New York Magazine‘s critics on what the 2012 campaign has done to Internet humor:
Barack Obama has been called “the first meme president” and certainly this has been a meme-filled election. But for all the analysis of whether reducing campaign events to viral online humor is good or bad for democracy (consensus: bad), less has been said about what politics is doing to a once-uncorrupted comedic device. Scott Brown, New York Magazine theater critic and occasional composer of funny songs, takes up that question with Daily Intel’s Dan Amira, Vulture’s Amanda Dobbins, and the Cut’s Maureen O’Connor.
Scott Brown: When Obama uttered his “horses and bayonets” zinger in the third debate, we all previsualized the blizzard of memes it would set off—it felt that rote. Have presidential sloganeering and campaign gaffes fatally infected the great American free-range meme? Is any of this crap even funny anymore?
Amanda Dobbins: Sure, memes can still be funny. Within minutes of the “horses and bayonets” comment, I saw multiple jokes about a “horse_ebayonets” Twitter account, and I chuckled … though those were admittedly meta-jokes about the Internet’s collective inclination to turn every debate quip into a parody account. Maybe it’s just the way we meme now—the one-note, who-can-get-there-first comedy—that’s become exhausting.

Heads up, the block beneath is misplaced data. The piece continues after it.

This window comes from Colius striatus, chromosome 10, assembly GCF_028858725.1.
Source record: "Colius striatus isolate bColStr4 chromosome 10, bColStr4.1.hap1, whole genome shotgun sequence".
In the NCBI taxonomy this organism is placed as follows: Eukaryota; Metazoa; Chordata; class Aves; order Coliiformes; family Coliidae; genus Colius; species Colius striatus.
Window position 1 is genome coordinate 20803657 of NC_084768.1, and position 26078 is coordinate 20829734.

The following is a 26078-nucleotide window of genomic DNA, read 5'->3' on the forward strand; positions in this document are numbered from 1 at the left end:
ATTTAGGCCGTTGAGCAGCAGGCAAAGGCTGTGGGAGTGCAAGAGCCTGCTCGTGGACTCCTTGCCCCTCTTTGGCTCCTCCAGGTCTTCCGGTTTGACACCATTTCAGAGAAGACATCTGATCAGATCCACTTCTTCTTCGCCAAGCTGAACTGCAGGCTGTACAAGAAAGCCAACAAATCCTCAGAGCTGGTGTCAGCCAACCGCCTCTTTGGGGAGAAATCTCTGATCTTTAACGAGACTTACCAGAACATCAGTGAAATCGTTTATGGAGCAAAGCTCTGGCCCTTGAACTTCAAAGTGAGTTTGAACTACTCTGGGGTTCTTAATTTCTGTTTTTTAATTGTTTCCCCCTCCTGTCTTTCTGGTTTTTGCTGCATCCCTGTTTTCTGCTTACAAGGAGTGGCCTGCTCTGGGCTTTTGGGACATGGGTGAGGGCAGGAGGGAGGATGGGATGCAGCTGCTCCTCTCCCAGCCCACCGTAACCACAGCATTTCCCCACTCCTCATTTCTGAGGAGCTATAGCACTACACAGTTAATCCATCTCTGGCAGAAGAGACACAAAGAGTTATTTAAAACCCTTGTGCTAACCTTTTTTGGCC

Dan Amira: The genuinely funny memes are getting increasingly difficult to find beneath the avalanche of slapdash, low-quality efforts. Most of the Tumblrs and parody Twitter accounts that appeared instantaneously on debate night don’t offer anything approaching a clever, consistent take. A running list of photos, GIFs, and videos somehow relating to horses and/or bayonets is not exactly comedy gold.
A.D.: I’d also argue that our standards are higher in this election. Remember the remix of Howard Dean yelping in Iowa? Kind of unwatchable now, but it was all we had in 2004. Now we know that it’s possible, even easy, to Auto-Tune Obama’s speeches so that he’s singing “Call Me Maybe,” and we expect more sophistication from what has always been a pretty basic comedy formula…
[continues at New York Magazine]